(Rocket Werks RVA Postcards) — John Marshall High School

(Rocket Werks RVA Postcards) — John Marshall High School

Adding to the sense of injury, the new courts building came at the price of the beautiful old John Marshall High School. It too sat quietly behind the John Marshall House at the corner of 9th and Marshall and was considered a state-of-the-art facility when it opened in 1909, with large classrooms, elevators, and science labs, as well as modern plumbing, heating, and ventilation. [RTD2]

Alas, this sacrificial lamb was razed, and the school had to scoot to a new location in North Side.

(John Marshall Courts Building is part of the Atlas RVA! Project)


Note

  • A shout-out to Ray Bonis & Harry Kollatz for their tips and input on the courts building!

Print Sources

  • [ADR] Architecture in Downtown Richmond. Robert P. Winthrop. 1982.
  • [CHIT] Chicago Tribune. Sunday, March 2, 1986.
  • [RTD1] Richmond Times-Dispatch. December 8, 1994.
  • [RTD2] Richmond Times-Dispatch. August 16, 1909.

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Historic Slave Trail at Ancarrow’s Landing Closed for Bridge Work

The closure is to work on bridges.

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From RVA Trail Report

The Historic Slave Trail at Ancarrow’s Landing will be temporarily closed while the Trail Crew rebuilds the three worn bridges along the river. Please follow the detour signs during this time.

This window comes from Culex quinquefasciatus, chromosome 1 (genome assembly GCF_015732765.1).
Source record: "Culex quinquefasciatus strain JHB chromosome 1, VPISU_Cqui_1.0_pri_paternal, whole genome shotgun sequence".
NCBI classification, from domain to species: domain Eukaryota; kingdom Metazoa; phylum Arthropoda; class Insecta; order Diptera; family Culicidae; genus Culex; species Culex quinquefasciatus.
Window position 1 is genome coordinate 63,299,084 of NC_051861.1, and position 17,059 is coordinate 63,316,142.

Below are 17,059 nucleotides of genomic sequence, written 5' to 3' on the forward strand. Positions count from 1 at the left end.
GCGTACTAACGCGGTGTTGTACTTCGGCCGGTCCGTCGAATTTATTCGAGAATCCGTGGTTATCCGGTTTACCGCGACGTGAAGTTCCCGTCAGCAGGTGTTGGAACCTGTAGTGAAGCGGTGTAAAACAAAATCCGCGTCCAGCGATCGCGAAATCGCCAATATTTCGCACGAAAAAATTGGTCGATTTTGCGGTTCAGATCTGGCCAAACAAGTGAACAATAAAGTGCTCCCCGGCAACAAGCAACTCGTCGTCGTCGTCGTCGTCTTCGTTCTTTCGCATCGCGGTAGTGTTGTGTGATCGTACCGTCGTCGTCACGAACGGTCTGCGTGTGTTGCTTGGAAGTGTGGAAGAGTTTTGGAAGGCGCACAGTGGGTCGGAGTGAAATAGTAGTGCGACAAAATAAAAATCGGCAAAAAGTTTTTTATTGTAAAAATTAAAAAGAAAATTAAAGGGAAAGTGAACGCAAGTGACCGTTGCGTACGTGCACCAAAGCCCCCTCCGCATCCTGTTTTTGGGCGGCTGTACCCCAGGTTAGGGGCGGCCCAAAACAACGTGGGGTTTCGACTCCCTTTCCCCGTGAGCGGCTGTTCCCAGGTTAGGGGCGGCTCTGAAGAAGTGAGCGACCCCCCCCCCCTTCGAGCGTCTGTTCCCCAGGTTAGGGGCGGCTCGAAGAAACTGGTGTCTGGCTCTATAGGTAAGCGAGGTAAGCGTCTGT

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Community

Pipeline Update Work Continues

The hope is that work will finish up at the end of this month. Work is taking longer than expected.

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From RVAH20:

Our work continues! It’s progressing! And it’s slower than we thought it was going to be.

Our team is doing detailed, meticulous work with an abundance of care, and doing it right! They’ve also faced some less-than-ideal weather and river levels that were too high.

Our crew is essentially papier-mâché-ing a 43.13″ diameter elevated pipe located in the James River (one of our more tricky, but also more beautiful, work locations) with layers on layers of mesh and more mesh and different sized mesh and epoxy. Before all that, our crews clean each pipe segment with acetone wipes to allow for excellent adherence.